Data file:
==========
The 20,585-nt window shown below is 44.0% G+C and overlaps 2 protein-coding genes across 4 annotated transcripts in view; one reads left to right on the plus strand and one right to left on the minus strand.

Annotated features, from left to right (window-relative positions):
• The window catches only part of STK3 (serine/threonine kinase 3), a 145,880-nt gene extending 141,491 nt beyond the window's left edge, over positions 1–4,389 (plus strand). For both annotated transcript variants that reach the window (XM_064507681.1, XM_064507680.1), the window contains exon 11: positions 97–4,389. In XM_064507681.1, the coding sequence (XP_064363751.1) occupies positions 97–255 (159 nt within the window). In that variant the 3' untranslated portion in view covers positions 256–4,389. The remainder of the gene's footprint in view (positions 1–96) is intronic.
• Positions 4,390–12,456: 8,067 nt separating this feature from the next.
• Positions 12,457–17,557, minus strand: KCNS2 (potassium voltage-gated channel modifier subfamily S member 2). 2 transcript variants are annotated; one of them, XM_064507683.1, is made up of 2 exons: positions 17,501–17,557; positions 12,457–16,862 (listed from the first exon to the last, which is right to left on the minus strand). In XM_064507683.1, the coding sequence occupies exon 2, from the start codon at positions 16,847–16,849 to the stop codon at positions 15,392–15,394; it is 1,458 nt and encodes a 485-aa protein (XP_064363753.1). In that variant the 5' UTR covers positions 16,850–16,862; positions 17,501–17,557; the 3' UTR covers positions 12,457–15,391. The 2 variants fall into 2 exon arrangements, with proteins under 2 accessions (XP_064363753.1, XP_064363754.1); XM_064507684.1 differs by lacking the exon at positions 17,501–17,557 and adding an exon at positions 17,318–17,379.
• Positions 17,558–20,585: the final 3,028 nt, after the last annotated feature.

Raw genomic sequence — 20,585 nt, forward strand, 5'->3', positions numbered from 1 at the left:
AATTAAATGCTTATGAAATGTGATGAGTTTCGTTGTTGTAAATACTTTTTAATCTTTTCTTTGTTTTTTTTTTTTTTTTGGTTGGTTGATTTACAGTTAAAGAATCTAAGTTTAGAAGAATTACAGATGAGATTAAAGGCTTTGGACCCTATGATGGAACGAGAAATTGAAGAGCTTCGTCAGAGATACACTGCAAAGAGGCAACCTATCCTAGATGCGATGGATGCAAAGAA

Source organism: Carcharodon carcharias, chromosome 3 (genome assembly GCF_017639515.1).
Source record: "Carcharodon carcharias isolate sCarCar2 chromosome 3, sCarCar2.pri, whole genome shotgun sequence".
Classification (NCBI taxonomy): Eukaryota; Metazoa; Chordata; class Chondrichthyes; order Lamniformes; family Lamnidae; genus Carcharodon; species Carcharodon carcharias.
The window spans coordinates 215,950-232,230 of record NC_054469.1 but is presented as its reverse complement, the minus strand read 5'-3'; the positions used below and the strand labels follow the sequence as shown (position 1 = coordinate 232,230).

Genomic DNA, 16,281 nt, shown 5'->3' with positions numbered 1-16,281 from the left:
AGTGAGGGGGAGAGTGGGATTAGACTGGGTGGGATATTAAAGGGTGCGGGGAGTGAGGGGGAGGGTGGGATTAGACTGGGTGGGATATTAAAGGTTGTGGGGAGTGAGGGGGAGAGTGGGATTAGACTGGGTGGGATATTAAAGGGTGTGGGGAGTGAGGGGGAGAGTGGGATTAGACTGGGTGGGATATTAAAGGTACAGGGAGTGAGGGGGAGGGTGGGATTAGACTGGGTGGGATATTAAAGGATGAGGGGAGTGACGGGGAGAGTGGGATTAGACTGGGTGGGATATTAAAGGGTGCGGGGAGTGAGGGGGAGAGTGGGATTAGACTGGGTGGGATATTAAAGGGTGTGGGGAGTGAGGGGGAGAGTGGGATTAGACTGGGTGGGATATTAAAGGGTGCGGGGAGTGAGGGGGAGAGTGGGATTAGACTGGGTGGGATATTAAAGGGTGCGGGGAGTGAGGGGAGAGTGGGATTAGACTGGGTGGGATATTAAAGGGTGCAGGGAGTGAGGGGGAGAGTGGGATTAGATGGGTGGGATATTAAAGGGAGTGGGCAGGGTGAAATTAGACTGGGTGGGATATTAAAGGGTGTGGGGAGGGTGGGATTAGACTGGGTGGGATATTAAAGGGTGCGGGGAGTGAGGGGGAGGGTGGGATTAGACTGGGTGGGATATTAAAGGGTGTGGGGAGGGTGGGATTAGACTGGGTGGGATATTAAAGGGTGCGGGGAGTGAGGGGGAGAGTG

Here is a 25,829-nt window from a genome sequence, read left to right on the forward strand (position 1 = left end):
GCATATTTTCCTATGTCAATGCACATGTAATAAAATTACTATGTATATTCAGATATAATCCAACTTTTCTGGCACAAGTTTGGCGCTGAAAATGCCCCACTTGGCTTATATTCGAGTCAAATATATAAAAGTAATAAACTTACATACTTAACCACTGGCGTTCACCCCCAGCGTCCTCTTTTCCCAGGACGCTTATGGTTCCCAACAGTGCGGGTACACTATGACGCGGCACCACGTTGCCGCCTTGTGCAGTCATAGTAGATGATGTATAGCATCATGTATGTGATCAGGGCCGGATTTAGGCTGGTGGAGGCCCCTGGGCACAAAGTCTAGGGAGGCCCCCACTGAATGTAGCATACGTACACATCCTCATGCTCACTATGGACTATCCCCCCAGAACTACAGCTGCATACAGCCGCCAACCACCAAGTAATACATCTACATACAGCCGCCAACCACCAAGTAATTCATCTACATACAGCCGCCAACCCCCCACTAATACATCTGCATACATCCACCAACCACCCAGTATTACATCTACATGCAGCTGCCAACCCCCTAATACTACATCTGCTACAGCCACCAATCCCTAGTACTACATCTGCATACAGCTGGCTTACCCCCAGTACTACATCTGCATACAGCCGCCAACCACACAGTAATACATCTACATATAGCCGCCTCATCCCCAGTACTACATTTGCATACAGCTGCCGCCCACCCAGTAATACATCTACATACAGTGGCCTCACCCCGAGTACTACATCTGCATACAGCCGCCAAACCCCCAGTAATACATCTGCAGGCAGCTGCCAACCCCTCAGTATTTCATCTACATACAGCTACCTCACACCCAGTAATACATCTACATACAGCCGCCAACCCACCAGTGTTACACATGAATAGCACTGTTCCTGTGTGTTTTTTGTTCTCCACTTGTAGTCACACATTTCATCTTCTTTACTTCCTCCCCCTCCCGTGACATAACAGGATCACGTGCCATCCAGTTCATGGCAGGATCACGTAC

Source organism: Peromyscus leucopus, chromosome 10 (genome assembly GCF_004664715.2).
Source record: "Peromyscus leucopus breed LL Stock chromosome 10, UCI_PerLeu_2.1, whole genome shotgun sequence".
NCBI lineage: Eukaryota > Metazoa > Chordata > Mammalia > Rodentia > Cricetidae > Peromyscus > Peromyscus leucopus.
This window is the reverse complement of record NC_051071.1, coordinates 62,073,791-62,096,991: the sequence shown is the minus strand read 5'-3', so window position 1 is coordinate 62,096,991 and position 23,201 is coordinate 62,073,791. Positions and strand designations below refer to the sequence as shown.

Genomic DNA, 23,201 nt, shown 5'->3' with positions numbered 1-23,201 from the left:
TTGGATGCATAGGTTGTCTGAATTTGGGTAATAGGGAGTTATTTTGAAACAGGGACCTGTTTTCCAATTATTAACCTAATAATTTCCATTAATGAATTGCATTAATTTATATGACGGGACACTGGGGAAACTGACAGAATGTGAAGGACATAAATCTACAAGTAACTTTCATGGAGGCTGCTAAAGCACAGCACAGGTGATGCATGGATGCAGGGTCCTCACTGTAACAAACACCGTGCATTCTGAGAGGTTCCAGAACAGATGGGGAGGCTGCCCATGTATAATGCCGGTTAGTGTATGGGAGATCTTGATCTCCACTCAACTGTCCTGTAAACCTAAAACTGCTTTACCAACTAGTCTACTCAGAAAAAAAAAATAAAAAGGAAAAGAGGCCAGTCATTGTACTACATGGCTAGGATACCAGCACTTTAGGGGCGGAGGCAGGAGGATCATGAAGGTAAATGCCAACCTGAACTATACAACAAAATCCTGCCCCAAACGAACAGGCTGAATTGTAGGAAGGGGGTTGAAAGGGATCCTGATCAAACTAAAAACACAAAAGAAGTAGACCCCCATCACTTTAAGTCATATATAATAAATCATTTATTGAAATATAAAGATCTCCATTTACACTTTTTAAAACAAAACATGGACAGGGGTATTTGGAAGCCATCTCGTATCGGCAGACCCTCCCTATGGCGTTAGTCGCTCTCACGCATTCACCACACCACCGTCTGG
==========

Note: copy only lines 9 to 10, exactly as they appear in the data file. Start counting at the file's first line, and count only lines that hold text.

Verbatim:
Source organism: Carcharodon carcharias, chromosome 3 (genome assembly GCF_017639515.1).
Source record: "Carcharodon carcharias isolate sCarCar2 chromosome 3, sCarCar2.pri, whole genome shotgun sequence".